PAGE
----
Using the Impact/Effort Matrix for Decision Making

Last week I was with a group of senior managers who were coming together to do some planning for business activities. One of the tools I used with them was the Impact / Effort Matrix.

Impact Effort Matrix

I’ve been playing with this tool for years, and am unsure who it’s originally accredited to.

I think this is a really useful tool to help with decision making. It forces you to consider the value of the activities or tasks that you’ve made a list of. It can then allow you to do some proper planning around work and resources required. It also helps you to see if you haven’t filled a certain part of the grid, and whether that means you’ve missed an opportunity or need to carefully plan how things will happen.

The image is fairly self-explanatory, so I won’t go into the 2×2 format. The two axes are the important pieces to consider.

Along the left you consider how much impact the activity/task will have. The key thing here is to define what you’re measuring that impact against. Are you looking at market impact, customer impact, product impact, efficiency impact, service impact, etc. That often ends up being the assumed piece which everyone understands, but if left unexplored can unravel the discussions about what constitutes an impactful activity and what doesn’t.

The bottom axis looks at the effort required. If you’re an in-tact team this is fairly well understood by everyone in the team. If you’re working in a cross-functional group or with team members who don’t normally work together, it is worth spending the time here to understand just how much effort is required to achieve a task.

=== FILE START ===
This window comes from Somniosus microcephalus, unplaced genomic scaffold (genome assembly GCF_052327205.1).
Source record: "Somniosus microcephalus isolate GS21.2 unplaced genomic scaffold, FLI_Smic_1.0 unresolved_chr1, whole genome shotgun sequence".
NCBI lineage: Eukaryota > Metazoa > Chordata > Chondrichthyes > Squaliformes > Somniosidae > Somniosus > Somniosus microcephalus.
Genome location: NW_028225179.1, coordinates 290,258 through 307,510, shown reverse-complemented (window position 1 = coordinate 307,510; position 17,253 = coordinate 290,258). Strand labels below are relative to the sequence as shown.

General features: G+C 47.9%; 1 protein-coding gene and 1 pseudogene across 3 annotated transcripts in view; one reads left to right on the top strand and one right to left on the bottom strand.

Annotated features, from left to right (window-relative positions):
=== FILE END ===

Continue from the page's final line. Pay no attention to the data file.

There are some loose considerations to bear in mind:
– there is a concept of time attached to the 2×2 grid. Just ensure there’s a common understanding of what that looks like in making decisions
– this tool doesn’t help with delegating responsibility for any of the tasks. It can, but that’s not its purpose
– there is a danger it can just get left hanging as an interesting activity with nothing done with the output

As with all tools, play around with it until you get comfortable manipulating it for your purpose.

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Sukh Pabial

I'm an occupational psychologist by profession and am passionate about all things learning and development, creating holistic learning solutions and using positive psychology in the workforce.

One thought on “Using the Impact/Effort Matrix for Decision Making”

  1. Hi Sukh, Isn’t it that the lower quadrants have to be swopped (forget it & think about)? I would rather work on (think about) a project/feature that is “low impact /low effort” and forget about one that is low impact but high effort (even worse). Did I get something wrong?

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